Use of Sedation in the Management of Pediatric Proximal Phalanx Fractures
Suma Yalamanchili MD
Nathaniel Roberson MD
Shelby Kitchin BS
Maleeh Effendi MD
Brian Starr MD
Ann Schwentker MD
University of Cincinnati Medical Center
Presenter: Suma Yalamanchili MD
All work represents the original work of the residents/medical students listed.
Director Name: Ann Schwentker MD
Author Category: Resident Plastic Surgery
Presentation Category: Clinical
Abstract Category: Hand
Purpose: The purpose of this study is to investigate the use of sedation in the management of pediatric proximal phalanx fractures treated at an academic pediatric hospital.
Background: Pediatric hand fractures are commonly managed non-operatively with closed reduction. As opposed to adults, pediatric patients may require sedation for closed reduction. There is a paucity of data on the use of sedation in the management of pediatric proximal phalanx fractures.
Methods: This is a retrospective chart review of pediatric proximal phalanx fractures treated at an academic pediatric hospital. This includes patients who were seen solely by emergency department providers or for whom consulting services such as plastic surgery or orthopedic surgery were consulted.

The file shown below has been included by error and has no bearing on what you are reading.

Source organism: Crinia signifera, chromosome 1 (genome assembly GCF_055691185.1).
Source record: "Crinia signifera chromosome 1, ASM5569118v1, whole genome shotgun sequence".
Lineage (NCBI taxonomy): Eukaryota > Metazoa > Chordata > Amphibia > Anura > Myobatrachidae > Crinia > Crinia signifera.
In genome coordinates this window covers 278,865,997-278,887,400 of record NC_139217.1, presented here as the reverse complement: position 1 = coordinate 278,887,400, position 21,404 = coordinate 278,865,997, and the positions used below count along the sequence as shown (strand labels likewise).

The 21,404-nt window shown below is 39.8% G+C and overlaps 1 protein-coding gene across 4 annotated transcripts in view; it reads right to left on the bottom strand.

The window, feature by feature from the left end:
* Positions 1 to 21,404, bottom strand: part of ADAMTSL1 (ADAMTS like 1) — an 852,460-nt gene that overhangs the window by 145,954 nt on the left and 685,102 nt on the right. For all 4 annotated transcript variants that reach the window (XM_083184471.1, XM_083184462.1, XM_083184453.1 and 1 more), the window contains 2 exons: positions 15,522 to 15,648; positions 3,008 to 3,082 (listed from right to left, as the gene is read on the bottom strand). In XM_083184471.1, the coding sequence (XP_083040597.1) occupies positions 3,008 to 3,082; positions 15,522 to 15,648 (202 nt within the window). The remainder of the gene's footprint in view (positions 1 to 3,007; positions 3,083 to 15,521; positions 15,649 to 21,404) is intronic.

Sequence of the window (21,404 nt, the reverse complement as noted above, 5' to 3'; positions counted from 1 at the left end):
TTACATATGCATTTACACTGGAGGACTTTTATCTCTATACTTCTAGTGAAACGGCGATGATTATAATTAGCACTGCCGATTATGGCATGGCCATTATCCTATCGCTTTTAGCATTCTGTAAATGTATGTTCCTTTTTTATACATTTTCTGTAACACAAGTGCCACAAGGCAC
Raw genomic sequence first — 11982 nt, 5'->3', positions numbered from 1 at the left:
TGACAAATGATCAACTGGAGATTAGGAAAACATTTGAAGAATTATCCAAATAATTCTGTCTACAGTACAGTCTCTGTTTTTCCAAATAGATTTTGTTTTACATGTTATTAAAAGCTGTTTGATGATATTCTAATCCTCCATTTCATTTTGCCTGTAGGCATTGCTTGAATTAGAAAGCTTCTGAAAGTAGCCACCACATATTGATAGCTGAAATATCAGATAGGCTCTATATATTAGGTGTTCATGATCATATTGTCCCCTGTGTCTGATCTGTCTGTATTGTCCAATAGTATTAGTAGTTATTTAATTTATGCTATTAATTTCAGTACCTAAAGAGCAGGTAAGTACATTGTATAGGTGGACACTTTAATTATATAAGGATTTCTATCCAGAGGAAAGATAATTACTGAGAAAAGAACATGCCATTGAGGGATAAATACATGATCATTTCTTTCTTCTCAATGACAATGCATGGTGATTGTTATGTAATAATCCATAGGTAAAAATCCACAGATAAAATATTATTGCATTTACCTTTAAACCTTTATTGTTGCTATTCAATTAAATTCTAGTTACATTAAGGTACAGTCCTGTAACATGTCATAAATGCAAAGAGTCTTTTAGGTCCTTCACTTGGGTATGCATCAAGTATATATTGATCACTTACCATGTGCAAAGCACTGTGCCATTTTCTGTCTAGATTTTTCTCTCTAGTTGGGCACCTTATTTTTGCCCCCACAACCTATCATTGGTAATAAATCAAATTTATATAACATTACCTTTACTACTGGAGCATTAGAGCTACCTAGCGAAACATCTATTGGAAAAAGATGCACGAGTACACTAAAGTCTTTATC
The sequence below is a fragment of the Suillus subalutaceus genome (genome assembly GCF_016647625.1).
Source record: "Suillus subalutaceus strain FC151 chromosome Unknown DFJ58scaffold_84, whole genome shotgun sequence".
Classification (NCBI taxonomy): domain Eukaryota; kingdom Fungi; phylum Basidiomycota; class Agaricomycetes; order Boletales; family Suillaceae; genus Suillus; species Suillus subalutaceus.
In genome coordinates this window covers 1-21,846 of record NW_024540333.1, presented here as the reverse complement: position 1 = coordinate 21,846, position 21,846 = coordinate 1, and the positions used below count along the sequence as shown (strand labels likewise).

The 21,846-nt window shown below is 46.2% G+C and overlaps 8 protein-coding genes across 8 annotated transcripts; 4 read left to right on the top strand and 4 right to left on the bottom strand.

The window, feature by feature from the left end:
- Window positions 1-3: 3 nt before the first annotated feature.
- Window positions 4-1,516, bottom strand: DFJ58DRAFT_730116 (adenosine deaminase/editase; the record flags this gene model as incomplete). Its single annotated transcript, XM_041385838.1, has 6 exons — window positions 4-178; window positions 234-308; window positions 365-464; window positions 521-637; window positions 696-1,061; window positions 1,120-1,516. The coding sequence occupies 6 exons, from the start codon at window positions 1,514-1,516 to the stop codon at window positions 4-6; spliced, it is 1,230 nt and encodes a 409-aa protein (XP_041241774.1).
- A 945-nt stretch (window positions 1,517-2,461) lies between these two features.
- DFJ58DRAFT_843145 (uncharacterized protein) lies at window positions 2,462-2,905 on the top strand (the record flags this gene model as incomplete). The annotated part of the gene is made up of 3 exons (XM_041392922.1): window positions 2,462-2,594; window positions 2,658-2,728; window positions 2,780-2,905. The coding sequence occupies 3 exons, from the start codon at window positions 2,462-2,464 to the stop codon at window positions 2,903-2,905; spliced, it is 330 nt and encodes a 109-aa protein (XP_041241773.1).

Results: 247 patients were identified. The average patient age was 11 years. The small finger was most commonly involved (42.9%), followed by the thumb (32.8%). No consulting service was called in the majority of patients (71.7%). 71 patients underwent closed reduction in the ED (28.7%). Sedation was involved in 26 patients (36.6%); 6 by the emergency department, 11 by plastic surgery, and 9 by orthopedic surgery. 214 patients had at least one clinic follow up. 8 patients underwent closed reduction in the clinic. 28 patients ultimately required operative intervention after clinic follow up.
Conclusions: The majority of patients who present to the emergency room with proximal phalanx fractures are not seen by a consulting hand service and no attempt at reduction is performed. However, when reduction is attempted, sedation is required in about one third of patients.
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